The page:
The guidelines in this document have been developed to specifically address two key recommendations that have emerged from the vulnerability and capacity assessment (VCA) review. They are to provide further guidance to national Red Cross and Red Crescent societies on how to: i) integrate information on the additional risks and vulnerabilities linked to climate change into the existing VCA process and tools; ii) ensure that relevant information is included on what needs to be done differently when conducting a VCA in an urban context, and on using the existing VCA tools.
- Climate change issues need to be reinforced in the VCA to ensure that additional risks (present and future) caused by a changing climate will be included in long-term risk and vulnerability-reduction strategies. A box on how to address some of the impacts of climate change in VCA can be found on pp. 34-37.
- On p. 43 a figure illustrates the 12 steps involved in VCA. While climate change needs to be considered throughout, it uses arrows to show the steps whereby the VCA team will need to think about, or do, things slightly differently to ensure that the added risks brought by climate change are properly addressed.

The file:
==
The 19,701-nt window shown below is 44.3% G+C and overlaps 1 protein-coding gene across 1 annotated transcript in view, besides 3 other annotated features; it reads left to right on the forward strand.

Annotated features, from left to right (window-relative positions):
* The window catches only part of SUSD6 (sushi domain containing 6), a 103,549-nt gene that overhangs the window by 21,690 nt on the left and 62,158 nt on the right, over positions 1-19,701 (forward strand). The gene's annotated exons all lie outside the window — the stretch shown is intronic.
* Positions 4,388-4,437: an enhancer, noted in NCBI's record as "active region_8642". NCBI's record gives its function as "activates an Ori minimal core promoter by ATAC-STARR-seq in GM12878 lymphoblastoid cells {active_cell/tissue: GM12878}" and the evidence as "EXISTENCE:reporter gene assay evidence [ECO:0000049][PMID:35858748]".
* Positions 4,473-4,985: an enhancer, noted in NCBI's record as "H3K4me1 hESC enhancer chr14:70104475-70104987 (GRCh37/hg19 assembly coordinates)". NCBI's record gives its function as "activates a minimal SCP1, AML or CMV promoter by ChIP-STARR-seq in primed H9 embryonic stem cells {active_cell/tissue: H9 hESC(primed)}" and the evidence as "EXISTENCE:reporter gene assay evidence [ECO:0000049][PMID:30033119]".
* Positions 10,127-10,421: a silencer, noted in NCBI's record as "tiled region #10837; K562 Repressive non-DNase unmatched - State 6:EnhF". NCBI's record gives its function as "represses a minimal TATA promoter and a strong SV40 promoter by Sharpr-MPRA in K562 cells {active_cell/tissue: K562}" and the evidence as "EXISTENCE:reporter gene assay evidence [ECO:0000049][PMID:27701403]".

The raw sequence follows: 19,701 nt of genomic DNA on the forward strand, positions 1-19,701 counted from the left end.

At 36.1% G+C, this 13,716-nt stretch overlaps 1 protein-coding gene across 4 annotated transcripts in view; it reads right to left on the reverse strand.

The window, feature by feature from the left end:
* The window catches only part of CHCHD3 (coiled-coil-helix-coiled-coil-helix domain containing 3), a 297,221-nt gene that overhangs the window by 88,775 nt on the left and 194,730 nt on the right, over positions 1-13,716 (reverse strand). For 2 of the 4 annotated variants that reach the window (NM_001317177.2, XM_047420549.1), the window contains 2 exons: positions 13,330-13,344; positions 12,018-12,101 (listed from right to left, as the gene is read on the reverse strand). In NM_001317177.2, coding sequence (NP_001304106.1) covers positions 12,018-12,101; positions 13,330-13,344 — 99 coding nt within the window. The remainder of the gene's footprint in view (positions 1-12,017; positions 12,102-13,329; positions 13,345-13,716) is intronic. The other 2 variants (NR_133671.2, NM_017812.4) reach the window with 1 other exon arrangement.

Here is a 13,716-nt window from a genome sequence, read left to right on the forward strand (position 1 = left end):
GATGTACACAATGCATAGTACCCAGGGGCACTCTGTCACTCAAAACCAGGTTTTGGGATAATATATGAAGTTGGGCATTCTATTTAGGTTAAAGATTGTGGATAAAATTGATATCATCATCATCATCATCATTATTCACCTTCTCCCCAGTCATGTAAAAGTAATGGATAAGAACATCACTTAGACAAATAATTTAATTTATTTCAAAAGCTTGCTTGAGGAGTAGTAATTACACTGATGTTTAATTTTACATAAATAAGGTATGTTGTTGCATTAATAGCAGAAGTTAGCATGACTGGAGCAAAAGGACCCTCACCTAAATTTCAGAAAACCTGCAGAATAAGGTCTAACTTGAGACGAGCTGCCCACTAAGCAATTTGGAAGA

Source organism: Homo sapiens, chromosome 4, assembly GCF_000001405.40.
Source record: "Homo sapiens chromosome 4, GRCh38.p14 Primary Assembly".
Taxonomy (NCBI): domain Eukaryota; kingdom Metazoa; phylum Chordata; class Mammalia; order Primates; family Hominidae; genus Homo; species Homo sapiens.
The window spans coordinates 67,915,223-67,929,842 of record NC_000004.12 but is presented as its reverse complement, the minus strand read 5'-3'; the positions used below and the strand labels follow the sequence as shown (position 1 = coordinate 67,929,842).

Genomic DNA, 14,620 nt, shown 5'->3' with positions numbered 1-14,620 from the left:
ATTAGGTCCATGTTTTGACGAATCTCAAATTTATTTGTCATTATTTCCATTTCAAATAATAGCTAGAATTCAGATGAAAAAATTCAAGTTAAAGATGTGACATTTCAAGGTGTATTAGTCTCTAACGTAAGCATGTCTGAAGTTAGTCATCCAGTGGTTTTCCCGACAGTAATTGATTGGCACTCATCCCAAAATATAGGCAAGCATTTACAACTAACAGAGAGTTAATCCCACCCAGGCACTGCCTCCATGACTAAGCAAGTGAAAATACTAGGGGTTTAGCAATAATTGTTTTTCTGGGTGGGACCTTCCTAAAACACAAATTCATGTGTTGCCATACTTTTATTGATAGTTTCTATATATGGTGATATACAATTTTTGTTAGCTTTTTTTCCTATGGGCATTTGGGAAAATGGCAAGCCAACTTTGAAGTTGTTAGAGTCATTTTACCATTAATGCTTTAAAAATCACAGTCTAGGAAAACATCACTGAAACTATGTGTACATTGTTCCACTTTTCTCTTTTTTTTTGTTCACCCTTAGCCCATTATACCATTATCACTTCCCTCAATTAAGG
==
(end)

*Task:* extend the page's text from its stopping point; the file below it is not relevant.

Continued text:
- VCA can be applied in urban areas. This requires adapting the tools but not changing the VCA methodology. When carrying out VCA in urban areas, fundamental social and physical differences between rural and urban locations need to be taken into account.
- On p. 60 a figure illustrates the 12 steps involved in VCA and uses arrows to illustrate key points when additional attention to the urban context will need to be given by the National Society and the VCA team
Usage: Guidance for project implementation
Audiences: National Society leadership, Technical staff
You might be interested in these resources:
- Participatory Evaluation of the Vulnerability and Capacity Assessments (VCA) and Comparative Analysis with the Community Based Disaster Risk Assessment (CBDRA)
- Panduan Pelatih “Vulnerability Capacity Assessment” (VCA) in Bahasa Indonesia